Technology

Four Facepalm Bugs In USPS Label-Printing Site 182

Posted by timothy
from the will-immediately-sell-my-stock-in-usps dept.
"The United States Postal Service "Click-N-Ship" site suffered no outages or slowdowns during Christmas rush," writes Bennett Haselton. "It just has bugs that make the process more annoying than just standing in line at the post office, which defeats the purpose. The most frustrating part is that most of these bugs could have been fixed, just by having some testers run through the ordering process and make a note of anything that seems confusing or wrong. (Although I've included notes on how to work around all the bugs, so you really can print your own labels and skip the line.)" Read on for the rest; what other gripes do you have about the current package delivery regime, and how would you resolve them?
Encryption

Tips For Securing Your Secure Shell 148

Posted by Soulskill
from the locking-your-locks dept.
jones_supa writes: As you may have heard, the NSA has had some success in cracking Secure Shell (SSH) connections. To respond to these risks, a guide written by Stribika tries to help you make your shell as robust as possible. The two main concepts are to make the crypto harder and make stealing keys impossible. So prepare a cup of coffee and read the tutorial carefully to see what could be improved in your configuration. Stribika gives also some extra security tips: don't install what you don't need (as any code line can introduce a bug), use the kind of open source code that has actually been reviewed, keep your software up to date, and use exploit mitigation technologies.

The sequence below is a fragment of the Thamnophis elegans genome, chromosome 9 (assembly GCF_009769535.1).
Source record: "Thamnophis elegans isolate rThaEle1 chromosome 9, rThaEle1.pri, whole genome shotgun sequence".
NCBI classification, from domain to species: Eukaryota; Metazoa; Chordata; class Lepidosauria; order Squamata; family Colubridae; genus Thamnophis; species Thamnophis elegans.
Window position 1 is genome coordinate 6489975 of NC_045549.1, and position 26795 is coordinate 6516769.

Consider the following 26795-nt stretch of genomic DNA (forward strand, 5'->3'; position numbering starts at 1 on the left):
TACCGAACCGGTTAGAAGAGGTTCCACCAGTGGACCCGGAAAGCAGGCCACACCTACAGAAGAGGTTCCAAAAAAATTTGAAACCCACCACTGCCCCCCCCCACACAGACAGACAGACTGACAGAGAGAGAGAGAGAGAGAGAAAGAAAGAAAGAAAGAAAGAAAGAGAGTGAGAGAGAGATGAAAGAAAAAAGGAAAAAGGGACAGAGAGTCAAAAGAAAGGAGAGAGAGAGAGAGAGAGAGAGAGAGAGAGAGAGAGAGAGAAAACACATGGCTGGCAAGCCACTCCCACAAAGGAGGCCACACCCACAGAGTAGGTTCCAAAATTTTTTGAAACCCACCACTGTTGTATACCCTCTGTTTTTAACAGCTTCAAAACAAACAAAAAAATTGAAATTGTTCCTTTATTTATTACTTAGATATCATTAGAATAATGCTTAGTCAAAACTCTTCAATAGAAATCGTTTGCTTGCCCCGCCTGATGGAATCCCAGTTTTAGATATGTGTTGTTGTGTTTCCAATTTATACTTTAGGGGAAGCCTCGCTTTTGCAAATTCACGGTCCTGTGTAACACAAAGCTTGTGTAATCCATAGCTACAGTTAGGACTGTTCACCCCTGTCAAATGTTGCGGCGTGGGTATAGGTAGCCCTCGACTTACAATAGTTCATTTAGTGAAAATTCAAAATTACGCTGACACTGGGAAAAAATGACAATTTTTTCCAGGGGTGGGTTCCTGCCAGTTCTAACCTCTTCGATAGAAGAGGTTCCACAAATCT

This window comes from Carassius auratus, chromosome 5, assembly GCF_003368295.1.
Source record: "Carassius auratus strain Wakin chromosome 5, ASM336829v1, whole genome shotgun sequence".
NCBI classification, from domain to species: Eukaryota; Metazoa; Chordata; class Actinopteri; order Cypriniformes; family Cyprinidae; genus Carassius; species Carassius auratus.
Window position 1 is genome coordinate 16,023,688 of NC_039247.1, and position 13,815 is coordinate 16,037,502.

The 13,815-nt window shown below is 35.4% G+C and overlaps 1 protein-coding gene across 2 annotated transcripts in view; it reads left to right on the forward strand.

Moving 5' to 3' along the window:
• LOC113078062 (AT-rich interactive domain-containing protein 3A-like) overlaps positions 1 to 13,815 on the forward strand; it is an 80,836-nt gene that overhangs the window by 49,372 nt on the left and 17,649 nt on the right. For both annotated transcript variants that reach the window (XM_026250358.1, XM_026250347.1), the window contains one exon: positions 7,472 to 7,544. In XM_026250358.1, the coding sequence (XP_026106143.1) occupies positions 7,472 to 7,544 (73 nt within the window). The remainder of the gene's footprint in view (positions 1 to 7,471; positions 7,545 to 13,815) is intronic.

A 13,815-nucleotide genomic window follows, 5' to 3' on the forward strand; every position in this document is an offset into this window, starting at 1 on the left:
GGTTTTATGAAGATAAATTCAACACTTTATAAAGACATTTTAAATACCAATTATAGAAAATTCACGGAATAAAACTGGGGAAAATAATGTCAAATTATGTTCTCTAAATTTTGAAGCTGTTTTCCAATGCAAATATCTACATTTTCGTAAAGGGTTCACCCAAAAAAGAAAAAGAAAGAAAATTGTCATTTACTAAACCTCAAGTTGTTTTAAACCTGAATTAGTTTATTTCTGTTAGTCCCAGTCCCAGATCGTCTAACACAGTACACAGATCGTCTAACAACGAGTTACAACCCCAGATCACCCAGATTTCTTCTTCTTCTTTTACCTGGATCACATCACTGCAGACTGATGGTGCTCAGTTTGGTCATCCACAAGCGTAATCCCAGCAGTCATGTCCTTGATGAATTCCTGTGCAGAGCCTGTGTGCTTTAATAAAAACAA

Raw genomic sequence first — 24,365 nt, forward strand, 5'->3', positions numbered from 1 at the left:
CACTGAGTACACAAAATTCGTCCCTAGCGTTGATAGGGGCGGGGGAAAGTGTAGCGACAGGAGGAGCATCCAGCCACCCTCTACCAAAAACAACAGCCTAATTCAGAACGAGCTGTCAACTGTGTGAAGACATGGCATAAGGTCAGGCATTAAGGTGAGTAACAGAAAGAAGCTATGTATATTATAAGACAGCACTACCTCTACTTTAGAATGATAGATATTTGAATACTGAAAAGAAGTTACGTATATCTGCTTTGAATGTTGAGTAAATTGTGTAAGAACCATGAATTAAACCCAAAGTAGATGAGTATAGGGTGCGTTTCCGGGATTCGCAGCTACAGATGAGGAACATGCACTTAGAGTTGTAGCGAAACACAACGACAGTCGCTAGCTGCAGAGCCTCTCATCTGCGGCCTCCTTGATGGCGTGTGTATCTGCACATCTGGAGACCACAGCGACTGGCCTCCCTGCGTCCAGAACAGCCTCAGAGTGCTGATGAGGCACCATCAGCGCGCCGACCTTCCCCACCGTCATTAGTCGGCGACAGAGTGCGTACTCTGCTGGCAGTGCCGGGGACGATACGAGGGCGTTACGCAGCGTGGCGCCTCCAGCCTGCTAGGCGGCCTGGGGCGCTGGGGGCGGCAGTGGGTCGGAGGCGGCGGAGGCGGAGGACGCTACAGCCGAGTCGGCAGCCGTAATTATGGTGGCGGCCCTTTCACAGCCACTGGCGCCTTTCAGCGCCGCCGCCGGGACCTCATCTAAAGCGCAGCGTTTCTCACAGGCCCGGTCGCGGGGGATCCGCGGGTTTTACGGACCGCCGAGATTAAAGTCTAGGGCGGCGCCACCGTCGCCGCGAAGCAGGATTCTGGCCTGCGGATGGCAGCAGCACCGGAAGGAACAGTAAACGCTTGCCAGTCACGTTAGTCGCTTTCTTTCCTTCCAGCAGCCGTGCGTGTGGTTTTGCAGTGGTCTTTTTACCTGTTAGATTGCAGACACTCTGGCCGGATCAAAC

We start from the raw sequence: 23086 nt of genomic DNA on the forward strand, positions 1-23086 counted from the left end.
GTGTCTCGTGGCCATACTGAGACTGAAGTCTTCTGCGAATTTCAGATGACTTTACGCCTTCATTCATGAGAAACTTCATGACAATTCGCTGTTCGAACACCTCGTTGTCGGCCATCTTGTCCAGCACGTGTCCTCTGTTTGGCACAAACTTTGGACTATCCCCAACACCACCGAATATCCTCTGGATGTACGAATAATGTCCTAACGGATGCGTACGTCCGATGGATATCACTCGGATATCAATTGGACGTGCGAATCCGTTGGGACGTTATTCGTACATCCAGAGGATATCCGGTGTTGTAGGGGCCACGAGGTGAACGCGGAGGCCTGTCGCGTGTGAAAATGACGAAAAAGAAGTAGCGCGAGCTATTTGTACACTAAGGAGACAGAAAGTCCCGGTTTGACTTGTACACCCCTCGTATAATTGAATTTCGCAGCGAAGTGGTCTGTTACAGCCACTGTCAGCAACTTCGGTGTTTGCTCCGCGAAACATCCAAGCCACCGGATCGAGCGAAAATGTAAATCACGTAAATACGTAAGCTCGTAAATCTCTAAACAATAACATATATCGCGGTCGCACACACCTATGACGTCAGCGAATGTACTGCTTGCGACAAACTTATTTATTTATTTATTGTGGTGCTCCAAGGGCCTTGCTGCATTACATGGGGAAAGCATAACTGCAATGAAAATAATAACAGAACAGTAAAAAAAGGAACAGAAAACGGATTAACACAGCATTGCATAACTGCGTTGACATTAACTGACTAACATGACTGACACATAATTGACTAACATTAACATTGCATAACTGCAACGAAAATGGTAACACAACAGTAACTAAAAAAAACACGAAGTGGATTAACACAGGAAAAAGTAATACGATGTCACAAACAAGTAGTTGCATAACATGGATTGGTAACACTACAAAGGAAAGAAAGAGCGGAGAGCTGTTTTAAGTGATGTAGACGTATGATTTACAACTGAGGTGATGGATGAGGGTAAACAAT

NASA

NASA's Robonaut 2 Can't Use Its Space Legs Upgrade 58

Posted by Soulskill
from the safety-mechanism-to-prevent-it-from-killing-all-humans dept.
BarbaraHudson writes: Robonaut 2, now in orbit on board the International Space Station, has run into problems with the software controlling its new legs. From the article: "The machine ran into a few technical errors. According to NASA, the ground teams deployed Robonaut's software and received telemetry from the robot, but were unable to obtain the correct commands for the leg movement, which are vital to performing every day tasks aboard the International Space Station. Ground teams have begun assessing how to move forward with this issue, though it is unclear if they currently have a fix in mind."
Software

Extra Leap Second To Be Added To Clocks On June 30 289

Posted by Soulskill
from the enjoy-the-extra-sleep dept.
hcs_$reboot writes: On June 30 this year, the day will last a tad longer — one second longer, to be precise — as a leap second is to be added to clocks worldwide. The time UTC will go from 23:59:59 to 23:59:60 in order to cope with Earth's rotation slowing down a bit. So, what do you intend to do during that extra second added to that day? Well, you may want to fix your systems. The last time a leap second was added, in 2012, a number of websites, Java and even Linux experienced some troubles. Leap seconds can be disruptive to precision systems used for navigation and communication. Is there a better way of dealing with the need for leap seconds?
Bug

2014: The Year We Learned How Vulnerable Third-Party Code Libraries Are 255

Posted by timothy
from the creative-misinterpretation dept.
jfruh writes Heartbleed, Shellshock, Poodle — all high-profile vulnerabilities in widely used libraries that rocked the software industry in 2014. Sadly, experts are now beginning to believe that these aren't the only bugs lurking out there in widely used open source code, just the ones that grabbed the most attention. It's beginning to look like one of the foundation concepts of open source — that with enough eyes, all bugs are shallow — is a myth. Of course, probably no one believes that all bugs are instantly shallow, no matter how open is the source, or that open source software is immune from bugs -- particularly ESR, coiner of the phrase.